Andrew Garfield takes center stage in ‘tick, tick…Boom!’, an adaptation of ‘Rent’ author Jonathan Larson’s autobiographical musical
New York City, 1990: Jon (Andrew Garfield) is a soon-to-be 30 musical-theatre writer frustrated by lack of professional success. His best friend Michael (Robiyn de Jesús) has recently abandoned his own dreams of Broadway and moved onto a corporate job. His girlfriend, Susan (Alexandra Shipp), wants to further her dance career with a job in Massachusetts. As an important workshop performance of Jon’s long-in-development “dystopian rock musical” approaches, he is under a deadline to write one more song, while also grappling with the existential pressures of aging and ambition.
That’s the basic plot of Tick, Tick…Boom! an autobiographical rock monologue written by Jonathan Larson about a pivotal year in his life. The film adaptation, written by Steven Levenson and directed by Lin-Manuel Miranda, toggles between a staged production of TTB–which features Larson, two other actors (Joshua Henry and Vanessa Hudgens), and a band–and the scenes from Larson’s life upon which the performers are commenting. A narrator explains that what we see is all true, “except the parts Jon made up.”
The film showcases two things: Larson’s music and Andrew Garfield. And as the character of Jon, Garfield embodies the propulsive energy of Larson’s music. He nimbly transitions between the scenes of “real life” to those “on stage” to musical numbers ranging from the spontaneous to the dreamlike. He evokes Larson’s exuberant performing style (glimpsed in archival clips played over the credits) without it ever feeling like an impersonation.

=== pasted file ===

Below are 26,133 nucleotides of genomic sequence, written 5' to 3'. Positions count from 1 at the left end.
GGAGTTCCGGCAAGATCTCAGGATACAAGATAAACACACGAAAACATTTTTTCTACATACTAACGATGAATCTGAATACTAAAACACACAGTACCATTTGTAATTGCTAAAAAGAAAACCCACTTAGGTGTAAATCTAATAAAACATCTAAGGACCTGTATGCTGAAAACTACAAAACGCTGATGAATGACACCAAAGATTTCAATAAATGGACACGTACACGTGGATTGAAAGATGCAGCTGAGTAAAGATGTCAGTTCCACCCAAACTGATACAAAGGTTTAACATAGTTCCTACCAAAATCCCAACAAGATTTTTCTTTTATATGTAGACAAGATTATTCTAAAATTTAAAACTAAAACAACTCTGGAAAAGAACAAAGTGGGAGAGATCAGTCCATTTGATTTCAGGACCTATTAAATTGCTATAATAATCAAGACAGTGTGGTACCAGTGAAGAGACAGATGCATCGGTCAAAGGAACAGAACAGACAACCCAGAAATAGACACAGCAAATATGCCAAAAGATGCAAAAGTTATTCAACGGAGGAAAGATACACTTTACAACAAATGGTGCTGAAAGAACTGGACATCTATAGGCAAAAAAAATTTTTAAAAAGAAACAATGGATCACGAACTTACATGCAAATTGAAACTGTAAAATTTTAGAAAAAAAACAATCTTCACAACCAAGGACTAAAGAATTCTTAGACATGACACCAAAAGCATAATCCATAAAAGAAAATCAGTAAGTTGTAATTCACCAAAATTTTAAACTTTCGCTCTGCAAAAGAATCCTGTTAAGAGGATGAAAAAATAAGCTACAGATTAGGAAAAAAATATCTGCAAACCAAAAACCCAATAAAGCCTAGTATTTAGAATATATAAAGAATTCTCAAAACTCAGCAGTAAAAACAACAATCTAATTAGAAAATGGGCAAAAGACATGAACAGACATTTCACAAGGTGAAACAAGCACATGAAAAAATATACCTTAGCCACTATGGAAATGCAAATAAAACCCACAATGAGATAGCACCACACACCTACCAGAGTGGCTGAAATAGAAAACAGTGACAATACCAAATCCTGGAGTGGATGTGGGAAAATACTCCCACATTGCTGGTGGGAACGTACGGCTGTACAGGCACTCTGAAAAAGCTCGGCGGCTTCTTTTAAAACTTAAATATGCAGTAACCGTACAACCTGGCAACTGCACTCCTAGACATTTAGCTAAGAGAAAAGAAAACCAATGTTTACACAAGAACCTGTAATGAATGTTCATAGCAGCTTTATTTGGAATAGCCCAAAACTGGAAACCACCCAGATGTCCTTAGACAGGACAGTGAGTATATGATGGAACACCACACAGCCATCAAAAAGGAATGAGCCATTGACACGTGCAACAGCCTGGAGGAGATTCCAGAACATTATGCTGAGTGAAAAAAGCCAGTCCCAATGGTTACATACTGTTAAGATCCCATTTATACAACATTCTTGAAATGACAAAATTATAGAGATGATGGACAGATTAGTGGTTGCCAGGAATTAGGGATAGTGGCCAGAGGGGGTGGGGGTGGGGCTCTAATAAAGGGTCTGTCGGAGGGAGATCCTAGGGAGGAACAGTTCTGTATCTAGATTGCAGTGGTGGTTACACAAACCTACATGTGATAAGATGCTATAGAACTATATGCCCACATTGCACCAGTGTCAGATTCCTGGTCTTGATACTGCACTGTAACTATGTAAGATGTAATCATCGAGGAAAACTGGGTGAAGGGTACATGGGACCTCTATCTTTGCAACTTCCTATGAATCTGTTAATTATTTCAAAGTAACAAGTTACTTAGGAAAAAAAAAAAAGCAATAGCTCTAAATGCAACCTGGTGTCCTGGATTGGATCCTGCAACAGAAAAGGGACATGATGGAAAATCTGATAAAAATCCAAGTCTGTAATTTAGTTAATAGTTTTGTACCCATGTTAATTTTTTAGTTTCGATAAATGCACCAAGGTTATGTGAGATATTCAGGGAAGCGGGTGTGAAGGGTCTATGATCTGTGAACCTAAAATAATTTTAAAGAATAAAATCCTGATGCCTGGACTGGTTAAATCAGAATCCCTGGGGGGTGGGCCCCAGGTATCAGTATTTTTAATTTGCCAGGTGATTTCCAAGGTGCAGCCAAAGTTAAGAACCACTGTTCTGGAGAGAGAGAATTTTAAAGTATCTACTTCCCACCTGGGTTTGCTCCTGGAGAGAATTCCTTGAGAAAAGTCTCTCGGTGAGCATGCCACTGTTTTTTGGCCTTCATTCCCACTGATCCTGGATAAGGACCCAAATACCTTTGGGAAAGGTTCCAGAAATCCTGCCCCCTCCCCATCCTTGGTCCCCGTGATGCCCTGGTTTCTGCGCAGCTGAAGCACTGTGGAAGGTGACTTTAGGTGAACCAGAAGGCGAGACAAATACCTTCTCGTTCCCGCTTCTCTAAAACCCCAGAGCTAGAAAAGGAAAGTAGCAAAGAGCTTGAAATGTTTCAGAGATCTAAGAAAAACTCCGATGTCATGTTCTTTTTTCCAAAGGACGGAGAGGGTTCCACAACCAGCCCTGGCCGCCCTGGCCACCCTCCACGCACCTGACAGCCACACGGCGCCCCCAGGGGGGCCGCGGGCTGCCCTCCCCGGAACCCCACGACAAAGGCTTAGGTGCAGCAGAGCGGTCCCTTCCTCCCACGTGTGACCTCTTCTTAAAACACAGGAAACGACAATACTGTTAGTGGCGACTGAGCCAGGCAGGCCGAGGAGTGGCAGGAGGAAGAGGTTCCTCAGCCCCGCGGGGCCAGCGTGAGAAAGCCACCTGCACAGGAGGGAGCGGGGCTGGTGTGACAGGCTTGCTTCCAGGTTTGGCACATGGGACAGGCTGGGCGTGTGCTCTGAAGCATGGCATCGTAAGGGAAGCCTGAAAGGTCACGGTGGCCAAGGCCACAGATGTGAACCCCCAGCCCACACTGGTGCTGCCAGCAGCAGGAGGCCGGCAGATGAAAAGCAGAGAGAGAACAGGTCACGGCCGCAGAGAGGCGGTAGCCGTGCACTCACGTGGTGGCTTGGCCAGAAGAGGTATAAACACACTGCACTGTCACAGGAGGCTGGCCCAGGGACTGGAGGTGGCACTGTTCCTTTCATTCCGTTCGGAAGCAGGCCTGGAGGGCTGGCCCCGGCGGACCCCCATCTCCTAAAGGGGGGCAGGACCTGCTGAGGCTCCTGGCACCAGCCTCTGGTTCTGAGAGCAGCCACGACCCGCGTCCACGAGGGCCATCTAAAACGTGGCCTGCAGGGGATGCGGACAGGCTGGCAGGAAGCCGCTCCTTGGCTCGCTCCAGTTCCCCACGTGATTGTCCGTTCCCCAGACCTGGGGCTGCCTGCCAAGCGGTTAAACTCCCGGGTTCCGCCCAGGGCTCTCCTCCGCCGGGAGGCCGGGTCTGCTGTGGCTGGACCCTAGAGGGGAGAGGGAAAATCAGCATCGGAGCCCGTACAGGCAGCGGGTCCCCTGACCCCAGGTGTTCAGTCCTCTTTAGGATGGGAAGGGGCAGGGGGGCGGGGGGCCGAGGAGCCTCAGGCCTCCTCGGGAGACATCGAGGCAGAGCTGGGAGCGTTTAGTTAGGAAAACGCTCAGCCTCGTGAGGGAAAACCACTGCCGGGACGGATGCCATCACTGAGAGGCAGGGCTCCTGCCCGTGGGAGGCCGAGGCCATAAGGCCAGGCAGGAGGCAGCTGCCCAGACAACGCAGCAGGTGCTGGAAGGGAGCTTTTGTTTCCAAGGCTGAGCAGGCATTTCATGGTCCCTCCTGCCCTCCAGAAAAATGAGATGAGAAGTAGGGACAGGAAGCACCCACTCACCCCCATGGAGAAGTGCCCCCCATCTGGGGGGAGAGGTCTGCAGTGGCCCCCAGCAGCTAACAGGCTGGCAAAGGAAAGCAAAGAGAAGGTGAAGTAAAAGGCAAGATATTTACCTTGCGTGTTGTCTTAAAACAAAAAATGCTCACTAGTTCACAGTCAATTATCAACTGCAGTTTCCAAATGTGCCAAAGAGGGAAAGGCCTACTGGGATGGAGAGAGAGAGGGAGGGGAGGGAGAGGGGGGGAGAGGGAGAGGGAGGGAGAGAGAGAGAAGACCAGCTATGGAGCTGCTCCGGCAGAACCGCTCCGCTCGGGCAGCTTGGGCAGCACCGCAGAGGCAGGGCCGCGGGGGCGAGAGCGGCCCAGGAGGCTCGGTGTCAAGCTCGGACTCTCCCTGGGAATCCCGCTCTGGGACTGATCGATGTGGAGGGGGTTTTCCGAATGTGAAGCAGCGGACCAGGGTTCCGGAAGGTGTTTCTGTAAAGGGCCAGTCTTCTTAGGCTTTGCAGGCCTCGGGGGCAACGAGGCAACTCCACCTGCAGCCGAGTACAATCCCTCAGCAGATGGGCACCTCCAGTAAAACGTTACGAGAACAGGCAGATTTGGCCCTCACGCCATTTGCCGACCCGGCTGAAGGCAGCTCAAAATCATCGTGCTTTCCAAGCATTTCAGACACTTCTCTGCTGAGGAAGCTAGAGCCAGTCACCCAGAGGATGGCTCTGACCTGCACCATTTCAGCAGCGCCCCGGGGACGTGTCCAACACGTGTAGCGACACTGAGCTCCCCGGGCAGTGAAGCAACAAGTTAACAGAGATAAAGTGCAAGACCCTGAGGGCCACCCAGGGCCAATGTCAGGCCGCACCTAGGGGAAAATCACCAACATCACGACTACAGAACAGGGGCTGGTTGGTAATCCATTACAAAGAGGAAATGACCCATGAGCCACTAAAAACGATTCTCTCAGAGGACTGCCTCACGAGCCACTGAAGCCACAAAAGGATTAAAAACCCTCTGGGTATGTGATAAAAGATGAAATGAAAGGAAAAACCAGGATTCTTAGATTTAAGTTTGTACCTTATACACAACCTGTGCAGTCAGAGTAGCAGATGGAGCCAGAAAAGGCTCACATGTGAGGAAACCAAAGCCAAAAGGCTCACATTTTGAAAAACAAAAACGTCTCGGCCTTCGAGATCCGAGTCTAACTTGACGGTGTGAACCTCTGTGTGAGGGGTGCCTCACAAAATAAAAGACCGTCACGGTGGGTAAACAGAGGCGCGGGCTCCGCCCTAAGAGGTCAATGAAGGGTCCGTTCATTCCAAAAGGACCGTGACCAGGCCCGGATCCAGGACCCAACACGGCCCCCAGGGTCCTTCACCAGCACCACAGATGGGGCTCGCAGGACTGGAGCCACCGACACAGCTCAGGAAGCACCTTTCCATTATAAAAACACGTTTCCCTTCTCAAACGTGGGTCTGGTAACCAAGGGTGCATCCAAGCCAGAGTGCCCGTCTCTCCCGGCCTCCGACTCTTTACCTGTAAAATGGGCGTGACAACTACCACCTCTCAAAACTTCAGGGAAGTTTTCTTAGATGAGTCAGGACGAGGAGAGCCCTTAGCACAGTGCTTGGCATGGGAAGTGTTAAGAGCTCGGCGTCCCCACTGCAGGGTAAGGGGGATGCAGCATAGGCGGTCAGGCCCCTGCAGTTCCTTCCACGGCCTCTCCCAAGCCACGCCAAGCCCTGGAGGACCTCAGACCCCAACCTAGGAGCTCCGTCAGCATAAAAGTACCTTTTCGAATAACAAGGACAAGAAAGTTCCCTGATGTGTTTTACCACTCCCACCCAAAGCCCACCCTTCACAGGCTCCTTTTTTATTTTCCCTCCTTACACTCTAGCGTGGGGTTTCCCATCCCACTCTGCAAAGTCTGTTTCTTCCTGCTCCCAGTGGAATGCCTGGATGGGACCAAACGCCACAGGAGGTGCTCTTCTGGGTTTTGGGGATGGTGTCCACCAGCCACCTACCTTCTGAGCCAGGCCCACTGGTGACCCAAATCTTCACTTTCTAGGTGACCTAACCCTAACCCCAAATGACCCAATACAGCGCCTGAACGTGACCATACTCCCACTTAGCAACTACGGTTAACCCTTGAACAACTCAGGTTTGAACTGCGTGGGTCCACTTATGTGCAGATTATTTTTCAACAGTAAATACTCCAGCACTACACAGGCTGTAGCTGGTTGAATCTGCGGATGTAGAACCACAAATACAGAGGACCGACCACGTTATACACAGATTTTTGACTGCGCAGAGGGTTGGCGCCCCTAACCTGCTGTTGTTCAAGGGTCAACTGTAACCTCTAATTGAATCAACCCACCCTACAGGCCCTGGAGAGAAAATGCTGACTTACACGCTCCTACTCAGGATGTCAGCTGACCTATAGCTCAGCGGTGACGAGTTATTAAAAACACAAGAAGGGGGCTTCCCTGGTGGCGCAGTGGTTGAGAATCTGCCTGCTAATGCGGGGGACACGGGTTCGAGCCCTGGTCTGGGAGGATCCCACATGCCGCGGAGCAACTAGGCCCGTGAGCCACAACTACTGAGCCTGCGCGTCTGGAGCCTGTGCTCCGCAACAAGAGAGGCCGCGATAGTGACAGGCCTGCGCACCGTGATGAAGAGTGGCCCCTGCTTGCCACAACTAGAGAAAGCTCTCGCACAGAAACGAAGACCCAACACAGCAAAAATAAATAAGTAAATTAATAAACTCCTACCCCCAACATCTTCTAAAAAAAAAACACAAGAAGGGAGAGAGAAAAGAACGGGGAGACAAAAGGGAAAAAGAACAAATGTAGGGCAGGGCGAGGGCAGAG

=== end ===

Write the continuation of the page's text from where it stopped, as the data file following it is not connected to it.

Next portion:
Most movies are a bit too long these days, and this one is no exception. However, when the story slows down, as Jon finds himself mired in stasis, the vibrancy of the music buoys the film along. A capable and appealing supporting cast, plus numerous Broadway luminaries in small roles and cameos, surrounds Garfield’s star turn.
A story about creative ambition versus practical realities is certainly not unique. However, what sets this one apart is the tragic irony that Larson’s time truly was running out. He would die suddenly of an aortic aneurysm at age 35, but not before writing ‘Rent‘, the Tony Award and Pulitzer Prize winning musical that would become his legacy. This is also familiar territory for director Miranda, who acquits himself well in his directorial debut. In his own Tony Award- and Pulitzer Prize-winning musical Hamilton, the central character is also a man taken before his time, driven by genius and ambition.
When we hear the voice of the late Steven Sondheim in the final moments, the film reveals itself as a tribute not only to Larson, but to a lineage of theatre artists who have provided inspiration, encouragement, and mentorship for the next generation of writers and composers, from Hammerstein to Sondheim to Larson to Miranda to the countless #Hamilfans who aspire to be the future of musical theatre in America.